The major battery change though is the charging speed, as the OnePlus 8T supports super-fast 65W charging, while the OnePlus 8 tops out at a still-respectable 30W. The company claims that the 8T can charge to full in just 39 minutes, while in our tests we found the OnePlus 8 could fully charge in around an hour.
Note that neither of these phones supports wireless charging - for that you’ll need the OnePlus 8 Pro.
Specs and features
Both the OnePlus 8 and OnePlus 8T are powered by a Snapdragon 865 chipset, and both come with a choice of either 8GB or 12GB of RAM, so performance should be very similar. Both phones also support 5G and come with 128GB or 256GB of storage, though the 8T uses UFS 3.1 storage, which is slightly faster than the UFS 3.0 in the OnePlus 8.
In both cases you’re getting the company’s OxygenOS take on Android, which adds additional features. With the 8T it’s OxygenOS 11, which OnePlus claims is faster and smoother than the OxygenOS 10 found on the OnePlus 8, but as with Android we’d expect an update to the latest OxygenOS version for that device.
Price and availability
The OnePlus 8 is of course already available, and it launched for a starting price of $699 / £599 (around AU$1,100, but you can’t buy it in Australia) with 8GB of RAM and 128GB of storage.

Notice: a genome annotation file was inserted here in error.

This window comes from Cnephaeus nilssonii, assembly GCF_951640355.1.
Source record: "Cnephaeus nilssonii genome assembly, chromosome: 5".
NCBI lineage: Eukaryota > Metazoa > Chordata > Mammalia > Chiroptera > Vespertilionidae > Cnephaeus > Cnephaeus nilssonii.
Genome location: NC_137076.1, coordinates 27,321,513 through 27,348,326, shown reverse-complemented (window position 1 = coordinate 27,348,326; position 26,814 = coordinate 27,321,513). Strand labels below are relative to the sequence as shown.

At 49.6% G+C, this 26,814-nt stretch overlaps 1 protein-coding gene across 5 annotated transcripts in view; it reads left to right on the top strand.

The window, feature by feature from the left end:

The company has however started selling it for less, with a starting price now of $599 / £549 (roughly AU$830). For 12GB of RAM and 256GB of storage it cost $799 / £699.
The OnePlus 8T meanwhile starts at £549 in the UK for a model with 8GB of RAM and 128GB of storage. This version isn’t available in the US, but you can get it with 12GB of RAM and 256GB of storage for $749 / £649. As with the OnePlus 8, the 8T isn’t available in Australia.
So at each level the OnePlus 8T is actually $50 / £50 less than the launch price of the OnePlus 8. If you want to buy the new phone it's out in the UK on October 20, and in the US on October 23.
There are a lot of upgrades here given how little time there was between the OnePlus 8 and the OnePlus 8T.
The latter phone has a higher refresh rate, an extra camera lens, a bigger battery, faster charging, newer software, and general tweaks, changes and improvements throughout. The core power of the phone though remains unchanged, so if you’re looking for a performance boost you won’t likely find much of one with the OnePlus 8T.
As usual with the move to a T model it’s probably not worth upgrading if you already have the OnePlus 8, but if you’re choosing between the two then there’s enough that’s new, different and likely better on the OnePlus 8T that it’s probably the better buy.
That said, you might want read our full review to see if the changes on paper are as significant in practice.
- Check out the best OnePlus phones
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James is a freelance phones, tablets and wearables writer and sub-editor at TechRadar. He has a love for everything ‘smart’, from watches to lights, and can often be found arguing with AI assistants or drowning in the latest apps. James also contributes to 3G.co.uk, 4G.co.uk and 5G.co.uk and has written for T3, Digital Camera World, Clarity Media and others, with work on the web, in print and on TV.